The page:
What Taxes Do You Owe on HSA Contributions and Withdrawals?
It is important to know the basics of how HSAs work to file taxes correctly. In this section, we’ll break down what constitutes a contribution, contribution limits, qualified withdrawals, and tax responsibility.
At the start of each plan year, check the latest IRS contribution limit for HSAs, so you don’t exceed this amount. For 2020, the maximum amount you could contribute to an HSA was $3,550 for an individual plan and $7,100 for a family plan. If you were over age 55 in 2020, you could have added another $1,000 to those limits as part of the “catch-up” contribution program for those nearing retirement. This total contribution limit includes any contributions you made either through payroll or out-of-pocket, contributions your employer made, or any contributions made by others.
HSA contribution limits apply to the total of all contributions from every source contributing to every HSA you own. For instance, if you have two HSA accounts, and your employer contributes to one, and you alone contribute to the other, the total amount contributed to both accounts can’t exceed the IRS maximum for the year. You can continue to contribute to the HSA up to the tax filing deadline for that tax season, which means that for the 2021 tax year, you can continue making contributions up to May 17.
HSA Mid-Year Enrollment Contribution Limits
If you had a high-deductible health plan (HDHP) for only part of the year, your contribution limit may be prorated based on the number of months you’re covered by an HDHP. For example, if you’re enrolled in an HDHP for the first 6 months of the year, then leave the HDHP on June 30, you’re allowed to contribute half of the annual maximum contribution because you were enrolled for half the year.
An exception to the prorated limit applies, which allows you the full year’s deduction if you’re enrolled in the HDHP as of the first day of the last month of your tax year (typically December 1) and maintain eligibility for 12 months after the end of the last month of your tax year (typically December 31 of the following year). In this case, you can contribute the full yearly contribution limit for a partial enrollment without it being considered an excess contribution.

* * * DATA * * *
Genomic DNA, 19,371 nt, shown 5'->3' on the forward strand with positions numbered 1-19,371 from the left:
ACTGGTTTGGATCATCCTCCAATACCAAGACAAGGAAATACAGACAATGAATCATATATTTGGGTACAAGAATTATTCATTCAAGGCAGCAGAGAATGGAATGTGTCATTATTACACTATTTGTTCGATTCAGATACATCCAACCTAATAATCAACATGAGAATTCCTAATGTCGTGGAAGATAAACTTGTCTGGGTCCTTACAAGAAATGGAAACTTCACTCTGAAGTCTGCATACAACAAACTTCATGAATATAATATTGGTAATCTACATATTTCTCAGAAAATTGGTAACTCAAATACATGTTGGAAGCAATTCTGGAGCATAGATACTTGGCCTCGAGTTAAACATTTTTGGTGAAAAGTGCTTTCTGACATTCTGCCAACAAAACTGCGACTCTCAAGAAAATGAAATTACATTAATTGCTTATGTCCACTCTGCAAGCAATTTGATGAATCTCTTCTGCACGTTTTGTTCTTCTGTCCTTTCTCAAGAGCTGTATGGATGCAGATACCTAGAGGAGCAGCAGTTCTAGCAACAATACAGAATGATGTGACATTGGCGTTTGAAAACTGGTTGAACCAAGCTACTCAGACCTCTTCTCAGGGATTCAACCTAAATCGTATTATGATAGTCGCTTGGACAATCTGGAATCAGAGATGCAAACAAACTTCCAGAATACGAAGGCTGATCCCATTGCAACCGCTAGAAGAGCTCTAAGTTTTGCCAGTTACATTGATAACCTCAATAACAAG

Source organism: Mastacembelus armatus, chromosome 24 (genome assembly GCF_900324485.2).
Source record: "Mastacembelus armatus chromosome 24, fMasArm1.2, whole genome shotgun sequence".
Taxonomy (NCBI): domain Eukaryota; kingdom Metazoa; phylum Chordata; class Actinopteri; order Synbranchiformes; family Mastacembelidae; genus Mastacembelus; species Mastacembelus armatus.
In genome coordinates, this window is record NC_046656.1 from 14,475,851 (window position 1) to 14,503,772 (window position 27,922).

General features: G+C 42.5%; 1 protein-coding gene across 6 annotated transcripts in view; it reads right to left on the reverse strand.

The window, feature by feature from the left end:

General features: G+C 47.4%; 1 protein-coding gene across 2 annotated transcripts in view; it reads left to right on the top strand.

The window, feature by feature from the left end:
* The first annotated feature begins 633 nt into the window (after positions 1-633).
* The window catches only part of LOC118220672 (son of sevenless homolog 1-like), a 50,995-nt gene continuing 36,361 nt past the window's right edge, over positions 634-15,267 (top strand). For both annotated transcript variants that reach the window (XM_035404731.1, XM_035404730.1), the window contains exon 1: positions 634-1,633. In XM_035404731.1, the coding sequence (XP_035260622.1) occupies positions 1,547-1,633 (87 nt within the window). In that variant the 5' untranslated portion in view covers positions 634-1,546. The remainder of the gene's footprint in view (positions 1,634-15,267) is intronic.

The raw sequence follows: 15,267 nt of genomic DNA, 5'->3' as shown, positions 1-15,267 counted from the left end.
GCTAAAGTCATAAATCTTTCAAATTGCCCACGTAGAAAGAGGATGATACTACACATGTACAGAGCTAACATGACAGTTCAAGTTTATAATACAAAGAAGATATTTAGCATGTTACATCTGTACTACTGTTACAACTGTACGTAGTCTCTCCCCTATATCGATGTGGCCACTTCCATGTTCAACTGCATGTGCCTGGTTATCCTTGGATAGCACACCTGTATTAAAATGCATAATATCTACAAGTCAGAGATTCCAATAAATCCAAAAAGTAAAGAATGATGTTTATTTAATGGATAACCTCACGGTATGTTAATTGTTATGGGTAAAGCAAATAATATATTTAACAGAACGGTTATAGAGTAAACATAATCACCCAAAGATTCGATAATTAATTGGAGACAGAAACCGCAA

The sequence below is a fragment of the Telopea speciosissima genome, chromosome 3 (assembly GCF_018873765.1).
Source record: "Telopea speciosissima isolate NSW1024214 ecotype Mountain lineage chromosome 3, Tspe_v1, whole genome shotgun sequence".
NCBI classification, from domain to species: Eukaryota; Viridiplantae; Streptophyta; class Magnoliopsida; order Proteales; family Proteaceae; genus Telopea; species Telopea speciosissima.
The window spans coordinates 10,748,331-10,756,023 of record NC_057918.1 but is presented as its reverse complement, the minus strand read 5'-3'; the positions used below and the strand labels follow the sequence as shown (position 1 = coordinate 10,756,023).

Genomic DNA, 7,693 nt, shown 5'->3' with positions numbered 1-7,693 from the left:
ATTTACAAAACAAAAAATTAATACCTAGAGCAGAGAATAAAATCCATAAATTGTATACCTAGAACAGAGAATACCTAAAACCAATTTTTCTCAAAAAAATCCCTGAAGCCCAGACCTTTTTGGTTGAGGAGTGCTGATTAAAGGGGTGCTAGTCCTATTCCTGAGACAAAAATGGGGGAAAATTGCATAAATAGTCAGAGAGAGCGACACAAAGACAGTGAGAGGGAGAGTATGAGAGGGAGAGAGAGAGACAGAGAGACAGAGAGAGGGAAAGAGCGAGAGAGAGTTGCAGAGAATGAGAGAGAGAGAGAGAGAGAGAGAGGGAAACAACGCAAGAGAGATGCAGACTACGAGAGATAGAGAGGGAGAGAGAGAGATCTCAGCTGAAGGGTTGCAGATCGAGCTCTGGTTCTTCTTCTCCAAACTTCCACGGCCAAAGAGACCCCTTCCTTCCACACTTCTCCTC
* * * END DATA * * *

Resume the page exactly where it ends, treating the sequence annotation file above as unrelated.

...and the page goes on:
If you exceed your contribution limit for the year, you must either correct the over contribution or report excess contributions. The HSA owner must report the amount contributed to the HSA over the limit as “Other Income” and pay a 6% excise tax on it. The HSA owner may also have to pay income tax on the amount, if it was not already included in gross income by their employer. For more details, see IRS Publication 969 in the section on HSA “Excess Contributions.”
Money withdrawn from an HSA is called a distribution, and while you don’t pay taxes for eligible medical spending (see exceptions in the “HSA Tax Responsibility” section below), you do need to report distributions on your tax return on Form 8889. As long as you only used HSA funds for eligible medical expenses, you don’t pay taxes on money you withdrew from the HSA. However, if you used HSA funds for something other than a medical expense, you do owe income tax plus you may owe an additional 20% penalty on money you withdrew for non-medical purposes.
In the event of audit, you may be required to prove your distributions were for qualified medical expenses to the IRS. It is good practice to keep receipts of purchases made using HSA funds or reimbursements you received for your tax records. However, you do not have to send receipts to the IRS when filing your return!
HSA Tax Responsibility
In most states you do not have to pay taxes on the funds you contributed through payroll or withdrew from the HSA to pay for eligible medical expenses. However, the tax responsibility for HSAs does vary by state. Be sure to check your local state tax laws or check with your tax advisor to file correctly.
Certain states have different laws regarding taxes on the HSA. You may have to pay taxes on contributions to your HSA and on any earnings/dividends. See your state tax laws for more information, particularly residents in California, New Jersey, and New Hampshire.
HSA Interest and Earnings
Any earnings you gain in your HSA are exempt from taxes so long as they remain in the account. So if you have funds leftover in your HSA at the end of the tax year, those do not count as earned income on your tax return since they are still being held in the HSA. Check your state and local laws about this rule as it varies by state.
Individual HSA – Claim Your Tax Deduction!
If you have an Individual HSA or have an HSA through your employer and contributed post-tax funds to your account, you can claim tax deductions on those funds. Out-of-pocket HSA contributions are tax-deductible and can be claimed through IRS Form 8889 and Form 1040. To learn more about Individual HSAs, check out our blog article for details.